Acetylene Gas Plant
For years I did not know what this building was, thinking maybe it was a gas works that supplied gas to the town, Finally, Donald Swank chimed in on the If you're really from Burnham, PA, you would remember this FaceBook page...
"Your unknown building called the Gas Plant. It did not supply gas to the town. It’s purpose was to manufacture acetylene gas. Maintenance required a lot of torch burning and welding. They ran acetylene and oxygen pipes side by side through out the plant. They had drop downs off the main piping at several locations in every shop. Maintenance did not have to cart oxygen and acetylene bottles. Just had to have their torch, hose and gages. These acetylene lines were feed from the Gas Plant. Oxygen was generated at a different location and feed into the oxygen lines. I think Rudy Doebler was the last person to work in the Gas Plant. They get there gases from very large bulk tanks now. It’s delivered by tractor trailer gas trucks. Instead of laying Rudy off, they let him transfer to the Pipefitter gang. Rudy was our dear friend Marsha Nulls father!"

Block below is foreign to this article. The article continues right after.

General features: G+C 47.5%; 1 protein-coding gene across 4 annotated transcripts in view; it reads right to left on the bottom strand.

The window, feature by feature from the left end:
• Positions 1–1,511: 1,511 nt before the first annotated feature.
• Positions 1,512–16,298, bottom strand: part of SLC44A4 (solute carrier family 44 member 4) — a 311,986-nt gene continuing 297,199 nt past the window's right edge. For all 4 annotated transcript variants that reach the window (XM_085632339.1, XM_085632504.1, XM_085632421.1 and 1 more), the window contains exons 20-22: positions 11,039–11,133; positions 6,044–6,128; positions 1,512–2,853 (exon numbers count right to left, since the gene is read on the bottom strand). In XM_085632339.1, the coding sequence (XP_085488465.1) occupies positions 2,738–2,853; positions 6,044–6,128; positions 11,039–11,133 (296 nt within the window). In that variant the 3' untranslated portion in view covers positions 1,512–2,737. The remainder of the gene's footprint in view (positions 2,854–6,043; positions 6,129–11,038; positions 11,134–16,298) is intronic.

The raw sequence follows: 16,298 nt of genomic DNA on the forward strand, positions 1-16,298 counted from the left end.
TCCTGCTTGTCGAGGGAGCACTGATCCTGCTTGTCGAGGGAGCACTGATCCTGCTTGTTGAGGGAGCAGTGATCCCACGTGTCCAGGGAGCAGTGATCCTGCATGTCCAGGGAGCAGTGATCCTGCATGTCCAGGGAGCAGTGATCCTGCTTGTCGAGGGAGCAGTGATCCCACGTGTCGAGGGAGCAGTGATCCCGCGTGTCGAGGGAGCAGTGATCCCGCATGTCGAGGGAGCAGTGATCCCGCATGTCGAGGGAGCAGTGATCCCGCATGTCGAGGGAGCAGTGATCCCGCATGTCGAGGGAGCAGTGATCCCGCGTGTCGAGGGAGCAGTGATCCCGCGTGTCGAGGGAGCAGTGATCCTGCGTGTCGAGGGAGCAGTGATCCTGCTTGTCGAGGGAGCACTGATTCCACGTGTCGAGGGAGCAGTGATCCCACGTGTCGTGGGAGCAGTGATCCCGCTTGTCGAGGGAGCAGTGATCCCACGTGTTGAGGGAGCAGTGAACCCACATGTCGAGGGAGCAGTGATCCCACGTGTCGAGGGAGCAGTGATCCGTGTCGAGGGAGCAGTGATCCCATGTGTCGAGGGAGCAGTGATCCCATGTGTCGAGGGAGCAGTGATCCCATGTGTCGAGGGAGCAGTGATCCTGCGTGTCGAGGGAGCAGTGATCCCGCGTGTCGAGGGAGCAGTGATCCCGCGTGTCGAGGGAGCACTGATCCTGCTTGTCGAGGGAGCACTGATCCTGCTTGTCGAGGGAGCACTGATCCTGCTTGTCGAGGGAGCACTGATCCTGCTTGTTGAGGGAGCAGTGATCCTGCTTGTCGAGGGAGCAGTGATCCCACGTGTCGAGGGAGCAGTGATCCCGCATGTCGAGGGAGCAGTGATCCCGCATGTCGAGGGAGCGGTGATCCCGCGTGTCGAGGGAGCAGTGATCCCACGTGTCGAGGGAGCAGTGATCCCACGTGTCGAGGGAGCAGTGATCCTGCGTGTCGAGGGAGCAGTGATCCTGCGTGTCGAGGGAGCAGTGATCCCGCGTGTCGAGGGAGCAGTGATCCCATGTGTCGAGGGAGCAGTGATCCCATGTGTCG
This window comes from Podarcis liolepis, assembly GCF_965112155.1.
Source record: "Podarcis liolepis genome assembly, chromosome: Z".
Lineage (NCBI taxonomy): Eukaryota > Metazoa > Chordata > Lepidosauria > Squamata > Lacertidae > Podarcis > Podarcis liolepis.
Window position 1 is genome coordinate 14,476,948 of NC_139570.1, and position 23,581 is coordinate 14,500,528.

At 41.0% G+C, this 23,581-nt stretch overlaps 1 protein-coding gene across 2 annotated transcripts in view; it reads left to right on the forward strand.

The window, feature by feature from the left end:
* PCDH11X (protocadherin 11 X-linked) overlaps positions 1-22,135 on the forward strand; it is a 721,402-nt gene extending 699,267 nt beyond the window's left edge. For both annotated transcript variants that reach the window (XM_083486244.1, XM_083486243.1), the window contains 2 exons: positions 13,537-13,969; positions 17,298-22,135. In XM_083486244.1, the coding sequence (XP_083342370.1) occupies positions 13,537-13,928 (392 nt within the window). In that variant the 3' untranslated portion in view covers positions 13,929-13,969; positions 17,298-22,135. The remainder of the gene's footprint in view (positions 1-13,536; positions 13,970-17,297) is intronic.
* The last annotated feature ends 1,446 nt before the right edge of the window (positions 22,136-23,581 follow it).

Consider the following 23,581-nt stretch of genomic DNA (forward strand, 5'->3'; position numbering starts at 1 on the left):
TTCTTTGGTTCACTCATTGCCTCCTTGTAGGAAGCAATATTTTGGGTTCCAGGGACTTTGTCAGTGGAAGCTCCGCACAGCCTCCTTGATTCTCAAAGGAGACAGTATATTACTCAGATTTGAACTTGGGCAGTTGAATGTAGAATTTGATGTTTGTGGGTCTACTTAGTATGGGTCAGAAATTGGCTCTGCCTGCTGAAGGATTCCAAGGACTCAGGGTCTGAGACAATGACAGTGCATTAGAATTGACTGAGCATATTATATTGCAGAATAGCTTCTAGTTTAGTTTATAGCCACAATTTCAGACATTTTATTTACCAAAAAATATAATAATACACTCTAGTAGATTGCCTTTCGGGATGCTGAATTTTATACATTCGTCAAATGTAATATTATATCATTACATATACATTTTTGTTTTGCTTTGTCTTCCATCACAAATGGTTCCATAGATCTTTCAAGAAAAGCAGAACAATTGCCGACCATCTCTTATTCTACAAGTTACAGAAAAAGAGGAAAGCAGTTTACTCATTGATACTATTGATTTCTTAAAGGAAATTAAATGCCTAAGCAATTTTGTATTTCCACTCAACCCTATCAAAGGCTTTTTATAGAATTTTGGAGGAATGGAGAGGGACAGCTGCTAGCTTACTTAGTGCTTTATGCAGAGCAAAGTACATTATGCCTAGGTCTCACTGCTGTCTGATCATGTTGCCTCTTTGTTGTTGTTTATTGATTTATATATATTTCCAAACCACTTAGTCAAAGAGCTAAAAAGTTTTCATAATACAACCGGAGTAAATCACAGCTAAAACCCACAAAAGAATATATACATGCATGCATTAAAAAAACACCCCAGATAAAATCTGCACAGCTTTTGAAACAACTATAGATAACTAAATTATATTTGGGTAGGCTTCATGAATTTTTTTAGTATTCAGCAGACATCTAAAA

"The Gas Plant was not in operation when I started there in 1968. But if I remember what Mr. Elder told me in Chemistry Class, if you mix water with calcium carbide, the mixture will generate acetylene. So I am assuming they mixed water and carbide to make the gas."
Standard Steel Works Co. No. 3 and No. 4
Listed in 1945 CT1000.
1898 Track Diagram of Standard Steel. Courtesy of Susan Yosten.
1902 Track Diagram of Standard Steel showing proposed tracks for new open hearth furnaces. Courtesy of Susan Yosten.